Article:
Koch says he never turned down a meal on the campaign trail. Running for governor in 1982 against Mario Cuomo, whom he beat out for mayor in 1977, he was asked to milk a cow in upstate New York. He was then asked to drink the milk. He did.

“Milk directly from a cow is not so good because it’s hot,” says Koch. “I like cold milk, but not direct from the cow. You just try not to show discomfort.”

His discomfort did show once, but not while campaigning. At a Bedouin feast he attended traveling between the Sinai desert and Israel, Koch was given sheep’s eyes, a local delicacy. “You’d take it and then secretly throw it over your shoulder,” he says. “The eye looks at you – very intimidating.”

Koch’s enthusiasm for food photo ops back home sometimes worried press secretary Arzt, particularly at dessert time. “You have to beware of chewing on camera, you have to beware of getting chocolate all over your face, you want the less messy foods when you’re going out,” says Arzt.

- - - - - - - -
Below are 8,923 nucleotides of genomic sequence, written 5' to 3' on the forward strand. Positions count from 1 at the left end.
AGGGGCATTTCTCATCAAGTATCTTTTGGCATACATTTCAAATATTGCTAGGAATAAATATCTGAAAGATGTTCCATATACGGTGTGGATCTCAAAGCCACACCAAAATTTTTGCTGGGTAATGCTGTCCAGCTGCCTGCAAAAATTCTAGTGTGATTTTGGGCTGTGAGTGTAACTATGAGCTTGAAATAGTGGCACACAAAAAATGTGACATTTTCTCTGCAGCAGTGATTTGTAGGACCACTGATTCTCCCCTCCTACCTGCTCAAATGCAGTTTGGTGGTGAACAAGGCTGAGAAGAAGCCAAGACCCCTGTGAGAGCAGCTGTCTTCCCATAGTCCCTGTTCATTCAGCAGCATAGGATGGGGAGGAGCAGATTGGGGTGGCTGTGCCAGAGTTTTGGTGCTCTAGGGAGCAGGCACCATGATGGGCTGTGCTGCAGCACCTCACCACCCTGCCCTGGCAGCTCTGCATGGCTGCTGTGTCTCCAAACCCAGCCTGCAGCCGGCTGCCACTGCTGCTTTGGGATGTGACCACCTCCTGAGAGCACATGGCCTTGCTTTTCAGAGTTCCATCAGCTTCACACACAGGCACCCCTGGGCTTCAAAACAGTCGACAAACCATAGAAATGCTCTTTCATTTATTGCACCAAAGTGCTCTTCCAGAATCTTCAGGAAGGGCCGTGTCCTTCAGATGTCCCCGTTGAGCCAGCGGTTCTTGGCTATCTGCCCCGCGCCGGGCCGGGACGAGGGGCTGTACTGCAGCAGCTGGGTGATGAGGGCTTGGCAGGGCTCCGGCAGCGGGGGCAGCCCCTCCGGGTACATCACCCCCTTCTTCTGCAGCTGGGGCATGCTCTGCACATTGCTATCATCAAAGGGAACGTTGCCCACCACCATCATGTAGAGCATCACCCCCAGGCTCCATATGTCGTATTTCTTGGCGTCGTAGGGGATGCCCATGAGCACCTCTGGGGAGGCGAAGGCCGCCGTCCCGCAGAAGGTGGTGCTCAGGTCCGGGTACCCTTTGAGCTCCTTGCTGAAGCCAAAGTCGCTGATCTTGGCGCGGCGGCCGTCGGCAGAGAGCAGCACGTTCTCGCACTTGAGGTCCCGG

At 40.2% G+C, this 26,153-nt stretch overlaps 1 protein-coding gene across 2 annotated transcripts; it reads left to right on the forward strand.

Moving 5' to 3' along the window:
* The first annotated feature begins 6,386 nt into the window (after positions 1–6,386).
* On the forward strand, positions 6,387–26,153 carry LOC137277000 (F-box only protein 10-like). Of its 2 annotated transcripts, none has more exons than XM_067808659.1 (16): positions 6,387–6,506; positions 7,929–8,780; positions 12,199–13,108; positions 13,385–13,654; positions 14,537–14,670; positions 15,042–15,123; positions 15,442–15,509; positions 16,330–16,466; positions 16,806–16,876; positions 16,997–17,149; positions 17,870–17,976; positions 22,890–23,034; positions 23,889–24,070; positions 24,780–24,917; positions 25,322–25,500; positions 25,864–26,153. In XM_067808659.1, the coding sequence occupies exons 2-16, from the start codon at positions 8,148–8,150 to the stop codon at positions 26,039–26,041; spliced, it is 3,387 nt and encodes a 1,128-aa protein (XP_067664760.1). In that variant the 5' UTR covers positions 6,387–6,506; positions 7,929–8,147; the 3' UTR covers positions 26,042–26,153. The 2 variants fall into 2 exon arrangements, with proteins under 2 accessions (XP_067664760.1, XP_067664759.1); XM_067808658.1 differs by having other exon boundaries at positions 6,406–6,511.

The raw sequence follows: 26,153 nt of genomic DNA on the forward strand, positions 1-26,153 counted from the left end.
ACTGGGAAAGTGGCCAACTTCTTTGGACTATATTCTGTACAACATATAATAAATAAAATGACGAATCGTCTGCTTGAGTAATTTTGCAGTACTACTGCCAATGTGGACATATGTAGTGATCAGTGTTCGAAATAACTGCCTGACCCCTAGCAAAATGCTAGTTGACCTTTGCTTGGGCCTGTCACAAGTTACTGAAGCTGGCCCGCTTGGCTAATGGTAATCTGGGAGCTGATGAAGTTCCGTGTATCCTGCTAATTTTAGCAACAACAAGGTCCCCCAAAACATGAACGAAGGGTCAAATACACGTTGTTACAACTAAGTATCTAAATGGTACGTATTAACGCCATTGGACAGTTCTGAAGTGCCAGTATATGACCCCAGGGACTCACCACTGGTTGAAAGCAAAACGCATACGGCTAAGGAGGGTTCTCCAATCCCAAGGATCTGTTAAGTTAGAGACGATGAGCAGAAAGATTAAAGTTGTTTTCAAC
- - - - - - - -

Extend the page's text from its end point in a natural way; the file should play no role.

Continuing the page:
But Arzt says that the greater danger for politicians at food stops is the people they’re eating with. When a person approaches a hot-dog-chewing politician for a photograph, Arzt says, “The one thing that goes through the aides’ minds is, ‘Is the guy part of the mob?’”

To ensure he wasn’t snapped with a mobster, Koch would joke with anyone approaching, asking them to raise their right hands and swear they weren’t “a member of la Cosa Nostra.”

Eating your way to power can be more dangerous still for out-of-towners, as South Dakota Sen. George McGovern discovered while campaigning in New York for the 1972 Democratic presidential primary. McGovern ordered a kosher hot dog from a street vendor in Queens, along with a glass of milk. The Jewish community he was courting slammed him for the non-kosher combination.

More recently, President Obama was mocked by conservative pundits when he ordered a cheeseburger with spicy or Dijon mustard at an independent burger joint in Arlington, Va. Sean Hannity teased on Fox News, “I hope you enjoyed that fancy burger, Mr. President.”